Kristine: I’m an Indiana native, but I’ve now lived in LA for three years. After graduating from Indiana University, I interviewed at a custom apparel company in LA, got the job, and packed up and moved two weeks later! It was a whirlwind. I’m now doing social media for them, so I spend most of my day on Twitter, Instagram, and Pinterest. 

Mel: I’m a California girl, born and raised. I grew up in the Bay Area, about an hour outside of San Francisco, and I always dreamt of living in LA. It had a sparkle to it. I made the move after college to pursue a career in television. I love living in such a creative city that fuels so many of my passions: writing, photography, and collaborative brainstorms.


Set the scene for us about how you two initially met.  

Kristine: Mel and I met for the first time in 2011 at Pitchfork Music Festival in Chicago. The next time we hung out was on a trip to New York about four months later. It was Halloween weekend and we ended up at a random loft party in Manhattan. Mel and I took over the music and had our own dance party in the living room. It was hilarious because it was just us (and a random guy dressed as a ghost) dancing the entire night.

Mel: That New York trip is definitely what sparked the goofy, carefree side of our friendship. We have so many inside jokes and silly nicknames that stemmed from a series of awkward events throughout that day. We always get into the strangest situations when we’re together.

You obviously have a connection through the band, but how has your friendship evolved through this?  

Kristine: When I met Mel, I was still living in Indiana. We chatted online about our relationships and interests...and that really helped us get close. I moved to LA the next year, and Mel was the head of my welcoming party. She helped me find my first studio apartment and drove me around after my car was stolen...oh, LA. 

When our guys are away on tour, we spend a lot of time together both at home and planning trips to visit them together. When they’re busy with the band, Mel and I have our own little adventures. Once we stayed at the Ace Hotel in Palm Springs and got massages & facials. It ended up being a couples massage, which was hilarious.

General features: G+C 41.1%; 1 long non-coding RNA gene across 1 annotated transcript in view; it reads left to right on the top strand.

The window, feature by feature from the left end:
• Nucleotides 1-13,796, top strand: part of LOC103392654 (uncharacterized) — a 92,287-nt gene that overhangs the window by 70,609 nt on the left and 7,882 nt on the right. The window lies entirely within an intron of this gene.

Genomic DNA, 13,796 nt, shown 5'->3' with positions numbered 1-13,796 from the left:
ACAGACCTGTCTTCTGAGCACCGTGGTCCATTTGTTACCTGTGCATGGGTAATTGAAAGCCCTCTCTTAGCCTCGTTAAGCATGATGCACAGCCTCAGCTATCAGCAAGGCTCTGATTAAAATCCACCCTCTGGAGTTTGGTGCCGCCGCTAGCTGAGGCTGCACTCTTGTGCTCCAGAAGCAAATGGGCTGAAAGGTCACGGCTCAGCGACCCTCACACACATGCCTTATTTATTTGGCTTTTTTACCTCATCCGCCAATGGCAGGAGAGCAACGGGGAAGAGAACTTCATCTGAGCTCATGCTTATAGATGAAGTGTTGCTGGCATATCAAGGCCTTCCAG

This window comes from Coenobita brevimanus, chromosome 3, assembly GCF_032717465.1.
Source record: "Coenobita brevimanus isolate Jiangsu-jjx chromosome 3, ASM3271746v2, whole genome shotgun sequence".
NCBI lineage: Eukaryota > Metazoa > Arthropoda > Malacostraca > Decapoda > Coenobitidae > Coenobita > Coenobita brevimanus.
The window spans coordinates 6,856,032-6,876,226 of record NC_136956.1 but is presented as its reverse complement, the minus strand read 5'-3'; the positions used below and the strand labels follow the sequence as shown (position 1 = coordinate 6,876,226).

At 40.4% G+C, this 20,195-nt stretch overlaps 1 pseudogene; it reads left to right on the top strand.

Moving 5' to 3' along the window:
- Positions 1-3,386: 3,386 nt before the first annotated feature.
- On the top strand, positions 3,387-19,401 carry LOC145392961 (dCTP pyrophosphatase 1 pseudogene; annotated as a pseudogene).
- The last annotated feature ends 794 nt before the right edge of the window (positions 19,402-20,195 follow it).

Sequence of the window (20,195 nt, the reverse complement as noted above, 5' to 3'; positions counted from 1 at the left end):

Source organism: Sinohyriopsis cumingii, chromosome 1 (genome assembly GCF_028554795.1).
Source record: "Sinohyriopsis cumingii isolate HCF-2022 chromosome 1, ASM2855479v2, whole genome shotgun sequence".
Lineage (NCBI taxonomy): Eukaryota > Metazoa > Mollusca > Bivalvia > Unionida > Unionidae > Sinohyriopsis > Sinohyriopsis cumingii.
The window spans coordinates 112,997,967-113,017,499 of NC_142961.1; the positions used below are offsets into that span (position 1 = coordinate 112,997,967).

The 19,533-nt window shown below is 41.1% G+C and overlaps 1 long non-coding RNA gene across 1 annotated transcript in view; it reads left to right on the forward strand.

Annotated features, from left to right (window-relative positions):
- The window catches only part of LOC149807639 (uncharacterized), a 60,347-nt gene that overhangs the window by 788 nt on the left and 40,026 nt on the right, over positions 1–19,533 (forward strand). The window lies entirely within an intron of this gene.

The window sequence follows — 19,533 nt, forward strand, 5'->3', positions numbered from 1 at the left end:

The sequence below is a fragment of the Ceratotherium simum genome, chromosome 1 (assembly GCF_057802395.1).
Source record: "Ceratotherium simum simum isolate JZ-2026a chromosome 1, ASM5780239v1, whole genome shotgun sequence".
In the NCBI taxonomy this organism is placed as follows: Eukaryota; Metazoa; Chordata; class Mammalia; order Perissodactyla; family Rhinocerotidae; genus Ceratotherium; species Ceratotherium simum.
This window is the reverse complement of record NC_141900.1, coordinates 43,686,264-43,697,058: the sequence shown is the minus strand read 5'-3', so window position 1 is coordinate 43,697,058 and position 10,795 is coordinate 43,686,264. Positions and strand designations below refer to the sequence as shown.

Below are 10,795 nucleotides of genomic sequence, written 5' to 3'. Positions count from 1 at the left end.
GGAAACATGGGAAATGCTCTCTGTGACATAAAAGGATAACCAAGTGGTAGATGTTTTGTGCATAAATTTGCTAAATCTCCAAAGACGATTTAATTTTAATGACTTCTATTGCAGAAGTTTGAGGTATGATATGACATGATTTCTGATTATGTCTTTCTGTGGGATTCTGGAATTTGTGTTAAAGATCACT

Tell us some stories about traveling together. What trips stand out, both good and bad? 

Kristine: One of my favorite trips was a day we had in Columbus, Ohio last summer. Mel is the master at finding good spots and she had bookmarked a bunch of cute stores, restaurants, ice cream shops, you name it. We had so much fun exploring, dancing around, and taking pictures.   

Mel: Most of our recent travel has been on the road in a tour bus. This means we’ve had nights with little sleep thanks to bumpy roads, strange food in the middle of nowhere, crazy cab rides, and so many airport drop off and pick ups. We’re almost always on the go. I think my favorite thing about traveling with Kristine is that she always shows up with her favorite pillow, which is a green, squishy cylinder shape that she calls “Pickle”...and also a pack of Lysol wipes to clean off the arm rests and tray tables on airplanes.


What are some tips for traveling with friends and not going crazy?

Kristine: My biggest advice is to make sure you like your friends! Mel and I are both good at going with the flow and taking moments as they come, but also like to have a little list of things we’d like to do. There have been times that we’ve had to wait in long lines at the airport, which can be infuriating. Instead of getting annoyed and impatient, we just laugh it off. If you remind yourself that you’re with someone you love, you can make any situation fun. Don’t take anything too seriously!

Mel: I have to say that I love a good bike tour. It’s a great way to take in a city without worrying about maps and directions. Everyone can just follow the guide and have fun together. And I agree with Kristine. It’s really important to go with the flow and remember that sometimes the plan isn’t going to work out exactly how you thought it would. And the cool thing about travel is that it’s always reminding you that the spontaneous, unexpected moments usually end up being the most memorable.